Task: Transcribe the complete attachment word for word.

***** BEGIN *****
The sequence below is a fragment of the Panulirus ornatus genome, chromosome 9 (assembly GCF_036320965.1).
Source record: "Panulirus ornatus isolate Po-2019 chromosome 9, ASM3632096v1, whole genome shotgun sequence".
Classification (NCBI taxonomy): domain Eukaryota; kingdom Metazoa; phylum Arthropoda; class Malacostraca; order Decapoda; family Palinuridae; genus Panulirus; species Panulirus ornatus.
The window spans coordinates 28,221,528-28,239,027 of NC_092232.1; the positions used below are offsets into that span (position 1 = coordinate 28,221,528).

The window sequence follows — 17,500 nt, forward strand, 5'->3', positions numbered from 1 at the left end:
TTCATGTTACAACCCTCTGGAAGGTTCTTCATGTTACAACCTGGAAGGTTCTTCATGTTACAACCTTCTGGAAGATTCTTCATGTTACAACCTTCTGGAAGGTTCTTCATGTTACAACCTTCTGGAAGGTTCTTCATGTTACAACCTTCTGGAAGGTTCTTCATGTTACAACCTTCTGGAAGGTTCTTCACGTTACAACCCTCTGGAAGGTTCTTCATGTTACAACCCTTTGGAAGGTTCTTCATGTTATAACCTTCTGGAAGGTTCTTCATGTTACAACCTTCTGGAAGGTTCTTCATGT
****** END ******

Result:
The sequence below is a fragment of the Panulirus ornatus genome, chromosome 9 (assembly GCF_036320965.1).
Source record: "Panulirus ornatus isolate Po-2019 chromosome 9, ASM3632096v1, whole genome shotgun sequence".
Classification (NCBI taxonomy): domain Eukaryota; kingdom Metazoa; phylum Arthropoda; class Malacostraca; order Decapoda; family Palinuridae; genus Panulirus; species Panulirus ornatus.
The window spans coordinates 28,221,528-28,239,027 of NC_092232.1; the positions used below are offsets into that span (position 1 = coordinate 28,221,528).

The window sequence follows — 17,500 nt, forward strand, 5'->3', positions numbered from 1 at the left end:
TTCATGTTACAACCCTCTGGAAGGTTCTTCATGTTACAACCTGGAAGGTTCTTCATGTTACAACCTTCTGGAAGATTCTTCATGTTACAACCTTCTGGAAGGTTCTTCATGTTACAACCTTCTGGAAGGTTCTTCATGTTACAACCTTCTGGAAGGTTCTTCATGTTACAACCTTCTGGAAGGTTCTTCACGTTACAACCCTCTGGAAGGTTCTTCATGTTACAACCCTTTGGAAGGTTCTTCATGTTATAACCTTCTGGAAGGTTCTTCATGTTACAACCTTCTGGAAGGTTCTTCATGT